Book Review: The Advertising Effect, How to Change Behaviour
Adam Ferrier, with Jennifer Fleming
New Zealand and Australian case studies are always a lot more compelling for me than US or UK examples, and Adam’s personal insight into many of the local projects he profiles in this book ensure an insightful read.
Adam is a registered psychologist with experience in both criminal and consumer psychology, who switched to applying his understanding of the consumer to the advertising world early in this career. He founded, and later sold, Naked Communications, which has been described as one of Australia’s most influential agencies and has won a string of ad-land awards. So, he has plenty of experience to draw on.
From the creation of a campaign for an art-themed Australian hotel inviting guests to steal a painting, to a radio station motivating listeners to ask Richard Branson for money to keep the station running, there is plenty of inspiration to be found between these pages. Understanding the rationale behind the campaigns and why they worked so well, makes this a read for both communications practioners and consumers hoping to avoid being unduly influenced by clever marketers.
The primary take-home message is that action changes attitude faster than attitude changes action. So, while many advertising agencies are still producing emotionally charged ads designed to influence our attitudes in the hope that it will change our behaviour, Adam maintains that using action spurs to change people’s actions is far more effective – and attitudes catch up quickly.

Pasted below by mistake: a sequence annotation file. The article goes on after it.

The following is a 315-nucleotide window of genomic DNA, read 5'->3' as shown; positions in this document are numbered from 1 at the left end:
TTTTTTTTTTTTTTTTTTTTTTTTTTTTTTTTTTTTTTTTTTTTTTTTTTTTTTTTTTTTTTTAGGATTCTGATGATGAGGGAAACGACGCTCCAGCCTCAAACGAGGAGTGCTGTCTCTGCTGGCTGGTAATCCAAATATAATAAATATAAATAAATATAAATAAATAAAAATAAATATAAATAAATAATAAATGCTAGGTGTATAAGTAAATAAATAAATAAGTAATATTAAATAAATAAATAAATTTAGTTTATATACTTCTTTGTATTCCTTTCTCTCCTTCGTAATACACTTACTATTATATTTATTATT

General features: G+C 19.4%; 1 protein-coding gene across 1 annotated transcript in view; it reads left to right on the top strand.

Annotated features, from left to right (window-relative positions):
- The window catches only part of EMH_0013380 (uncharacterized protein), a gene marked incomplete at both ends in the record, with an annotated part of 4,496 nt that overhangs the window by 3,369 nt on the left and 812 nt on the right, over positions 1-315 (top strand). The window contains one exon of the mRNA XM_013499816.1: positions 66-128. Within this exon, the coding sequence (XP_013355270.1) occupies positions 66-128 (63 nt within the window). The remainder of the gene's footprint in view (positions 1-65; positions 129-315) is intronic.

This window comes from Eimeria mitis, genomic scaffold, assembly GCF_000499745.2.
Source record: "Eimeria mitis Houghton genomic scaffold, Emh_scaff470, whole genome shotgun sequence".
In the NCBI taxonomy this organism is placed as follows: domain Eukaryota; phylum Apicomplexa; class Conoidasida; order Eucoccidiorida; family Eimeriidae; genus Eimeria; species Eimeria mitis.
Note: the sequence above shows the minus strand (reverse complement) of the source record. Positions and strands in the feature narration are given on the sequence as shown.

Great news for those of us lacking the massive advertising budgets of the big brands.
But also food for thought when it comes to getting your kids to clean up their room, and helping out on the school PTA.
As a consumer, it’ll have you hesitating over clicking on that facebook like button – as this little action signifies a commitment towards this product/company that you won’t even realise you’re making. And while its a 2014 book, rest assured, there’s more depth to this read than a recap of social media marketing trends.
I really like this quote from one the ‘insiders’ in this book – Bob Garfield – who believes that ,“In a post-mass, digitally connected media environment, the wisest, most sustainable path is to be so admired and trusted that being associated with you allows the individual to feel better about himself or herself…No green washing, please, or ‘charitable’ efforts that are really sales promotions in disguise; these are dishonest and manipulative and transparently untransparent. The key for brands in a socially connected world is simply to be respected; to offer quality goods and services without being a total dick to anyone along the way.”
Well worth a read…